Frequently they had to walk to Minnedosa twenty miles or more for a bag of flour, coal oil and the inevitable snuff, and carry it back on their shoulders. We heard their stories of shanty life, when the wife stayed at the farm with the children to take care of the cattle, probably only one cow. The husbands and older sons went out to help during harvest then later into the bush camps until spring. The woods sheltered them from the wind so they never knew how extreme the weather in the open could be.
A walk through willow bunches, wild peas and vetches intermixed with flowers which were growing most luxuriantly is delightful.
Log houses, were whitewashed inside, with the upstairs having to be reached by a ladder and the flooring was very imperfect. Some of the men put up bachelor's shanties and in these the families had to live. Salt pork was the only attainable meat during the summer.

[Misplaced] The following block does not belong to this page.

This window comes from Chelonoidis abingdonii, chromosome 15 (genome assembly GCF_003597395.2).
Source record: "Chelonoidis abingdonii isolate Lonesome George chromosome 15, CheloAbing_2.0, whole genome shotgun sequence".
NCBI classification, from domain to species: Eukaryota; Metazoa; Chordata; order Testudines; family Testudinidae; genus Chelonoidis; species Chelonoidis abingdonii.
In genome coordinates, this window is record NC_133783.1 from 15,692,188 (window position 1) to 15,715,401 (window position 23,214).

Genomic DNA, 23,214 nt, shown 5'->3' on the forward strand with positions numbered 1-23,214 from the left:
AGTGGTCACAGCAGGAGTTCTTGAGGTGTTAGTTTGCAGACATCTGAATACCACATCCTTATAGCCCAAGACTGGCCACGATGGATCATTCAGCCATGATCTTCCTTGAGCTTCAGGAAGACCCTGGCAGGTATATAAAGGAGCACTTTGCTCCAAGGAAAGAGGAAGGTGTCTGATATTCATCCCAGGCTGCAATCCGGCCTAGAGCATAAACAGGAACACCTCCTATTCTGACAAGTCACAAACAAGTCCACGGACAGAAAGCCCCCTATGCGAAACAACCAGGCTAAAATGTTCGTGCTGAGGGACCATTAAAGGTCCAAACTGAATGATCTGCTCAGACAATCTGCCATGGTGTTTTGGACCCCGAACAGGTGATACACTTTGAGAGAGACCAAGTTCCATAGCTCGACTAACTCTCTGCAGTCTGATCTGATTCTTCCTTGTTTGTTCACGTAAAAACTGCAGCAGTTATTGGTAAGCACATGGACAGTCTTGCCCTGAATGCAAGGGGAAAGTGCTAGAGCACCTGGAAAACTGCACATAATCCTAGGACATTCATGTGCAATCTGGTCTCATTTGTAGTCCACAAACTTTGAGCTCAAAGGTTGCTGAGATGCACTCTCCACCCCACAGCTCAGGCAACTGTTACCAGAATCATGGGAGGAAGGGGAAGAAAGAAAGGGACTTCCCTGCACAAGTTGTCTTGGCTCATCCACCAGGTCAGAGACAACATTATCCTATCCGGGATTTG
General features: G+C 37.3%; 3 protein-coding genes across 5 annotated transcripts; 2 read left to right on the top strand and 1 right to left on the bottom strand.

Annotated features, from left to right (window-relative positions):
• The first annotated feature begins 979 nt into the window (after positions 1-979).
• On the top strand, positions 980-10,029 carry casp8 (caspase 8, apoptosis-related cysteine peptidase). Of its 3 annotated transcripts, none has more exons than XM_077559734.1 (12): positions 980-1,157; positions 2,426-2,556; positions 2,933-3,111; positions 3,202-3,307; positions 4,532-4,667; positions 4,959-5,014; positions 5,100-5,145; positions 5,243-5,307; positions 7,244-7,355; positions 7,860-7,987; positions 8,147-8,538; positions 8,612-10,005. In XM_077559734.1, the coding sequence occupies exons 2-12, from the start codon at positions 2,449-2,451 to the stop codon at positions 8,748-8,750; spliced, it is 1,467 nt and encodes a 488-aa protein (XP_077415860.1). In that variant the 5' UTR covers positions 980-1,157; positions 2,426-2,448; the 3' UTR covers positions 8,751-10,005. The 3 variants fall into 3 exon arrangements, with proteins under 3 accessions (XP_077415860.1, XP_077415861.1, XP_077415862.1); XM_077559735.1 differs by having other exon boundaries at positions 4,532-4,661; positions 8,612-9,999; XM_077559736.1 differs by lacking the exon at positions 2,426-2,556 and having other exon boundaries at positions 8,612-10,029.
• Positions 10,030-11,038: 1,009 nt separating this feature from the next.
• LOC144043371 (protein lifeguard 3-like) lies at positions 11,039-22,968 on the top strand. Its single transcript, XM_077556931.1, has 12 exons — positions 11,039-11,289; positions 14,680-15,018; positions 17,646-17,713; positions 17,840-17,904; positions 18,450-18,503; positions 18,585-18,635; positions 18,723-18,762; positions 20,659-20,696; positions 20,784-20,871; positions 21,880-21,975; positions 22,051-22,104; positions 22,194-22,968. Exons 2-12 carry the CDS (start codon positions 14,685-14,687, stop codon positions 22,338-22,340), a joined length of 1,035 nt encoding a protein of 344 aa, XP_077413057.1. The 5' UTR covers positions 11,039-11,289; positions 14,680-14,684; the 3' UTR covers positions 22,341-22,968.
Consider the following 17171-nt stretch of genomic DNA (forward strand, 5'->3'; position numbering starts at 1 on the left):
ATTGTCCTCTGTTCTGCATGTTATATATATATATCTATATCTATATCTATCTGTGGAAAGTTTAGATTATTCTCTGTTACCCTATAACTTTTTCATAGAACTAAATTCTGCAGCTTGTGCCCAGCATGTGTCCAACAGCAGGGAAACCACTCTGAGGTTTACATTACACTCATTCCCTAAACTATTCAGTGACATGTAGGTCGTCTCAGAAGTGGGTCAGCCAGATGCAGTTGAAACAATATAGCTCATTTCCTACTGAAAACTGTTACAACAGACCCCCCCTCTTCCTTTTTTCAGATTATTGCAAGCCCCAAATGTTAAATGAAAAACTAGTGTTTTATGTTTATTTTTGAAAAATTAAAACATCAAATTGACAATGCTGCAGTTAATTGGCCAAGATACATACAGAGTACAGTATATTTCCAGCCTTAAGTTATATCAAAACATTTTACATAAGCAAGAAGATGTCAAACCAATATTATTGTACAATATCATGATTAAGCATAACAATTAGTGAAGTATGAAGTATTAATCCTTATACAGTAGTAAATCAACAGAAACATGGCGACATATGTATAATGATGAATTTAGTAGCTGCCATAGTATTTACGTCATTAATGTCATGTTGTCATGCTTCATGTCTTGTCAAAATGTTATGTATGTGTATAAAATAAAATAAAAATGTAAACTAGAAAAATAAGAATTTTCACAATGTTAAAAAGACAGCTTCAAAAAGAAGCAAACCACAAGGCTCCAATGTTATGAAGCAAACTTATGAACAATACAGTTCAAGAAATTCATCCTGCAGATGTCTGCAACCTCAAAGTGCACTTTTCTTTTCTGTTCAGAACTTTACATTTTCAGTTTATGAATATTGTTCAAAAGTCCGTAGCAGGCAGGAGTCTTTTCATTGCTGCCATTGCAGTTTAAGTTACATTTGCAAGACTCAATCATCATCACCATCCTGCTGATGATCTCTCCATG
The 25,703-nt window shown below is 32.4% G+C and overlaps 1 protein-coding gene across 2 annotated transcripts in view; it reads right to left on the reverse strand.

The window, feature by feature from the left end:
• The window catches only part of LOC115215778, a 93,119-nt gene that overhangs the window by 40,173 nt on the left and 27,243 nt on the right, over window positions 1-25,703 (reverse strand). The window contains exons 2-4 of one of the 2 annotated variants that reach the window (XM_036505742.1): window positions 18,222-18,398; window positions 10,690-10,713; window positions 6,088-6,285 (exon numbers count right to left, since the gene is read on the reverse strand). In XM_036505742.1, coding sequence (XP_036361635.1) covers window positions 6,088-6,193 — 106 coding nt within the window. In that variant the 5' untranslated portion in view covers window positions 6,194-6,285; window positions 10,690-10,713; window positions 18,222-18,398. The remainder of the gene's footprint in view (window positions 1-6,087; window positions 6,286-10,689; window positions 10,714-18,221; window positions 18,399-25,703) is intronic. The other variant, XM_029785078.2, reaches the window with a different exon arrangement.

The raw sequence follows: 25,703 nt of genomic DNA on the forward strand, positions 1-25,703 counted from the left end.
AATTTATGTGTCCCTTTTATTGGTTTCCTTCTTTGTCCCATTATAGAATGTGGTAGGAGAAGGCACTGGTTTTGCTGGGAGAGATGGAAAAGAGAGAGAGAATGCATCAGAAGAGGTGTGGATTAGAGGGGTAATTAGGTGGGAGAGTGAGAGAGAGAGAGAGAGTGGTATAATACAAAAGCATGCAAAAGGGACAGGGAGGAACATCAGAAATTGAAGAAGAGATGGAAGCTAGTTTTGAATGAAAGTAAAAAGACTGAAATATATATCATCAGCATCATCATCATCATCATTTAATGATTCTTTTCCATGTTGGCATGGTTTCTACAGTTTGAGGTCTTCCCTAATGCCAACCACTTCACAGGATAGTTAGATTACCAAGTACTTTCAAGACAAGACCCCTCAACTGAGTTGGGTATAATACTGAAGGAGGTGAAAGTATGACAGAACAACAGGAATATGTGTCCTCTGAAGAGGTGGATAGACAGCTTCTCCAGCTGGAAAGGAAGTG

August 19 we had our house-raising. It was a lovely day and eight of the neighbours arrived about nine o'clock, two of them bringing their wives, who had kindly promised us their help in the domestic arrangements, it all being so new to us.
The men were all good axemen. Four took the corners while the others raised the logs as they were wanted and when the building was several feet high, I could not help admiring the clever way in which they stood on the logs and chopped with as much ease as when on the ground. Each log is let onto the one below it, dovetail is the term used to describe this particular type. The houses are made with a gable at each end, and a ridge pole across. They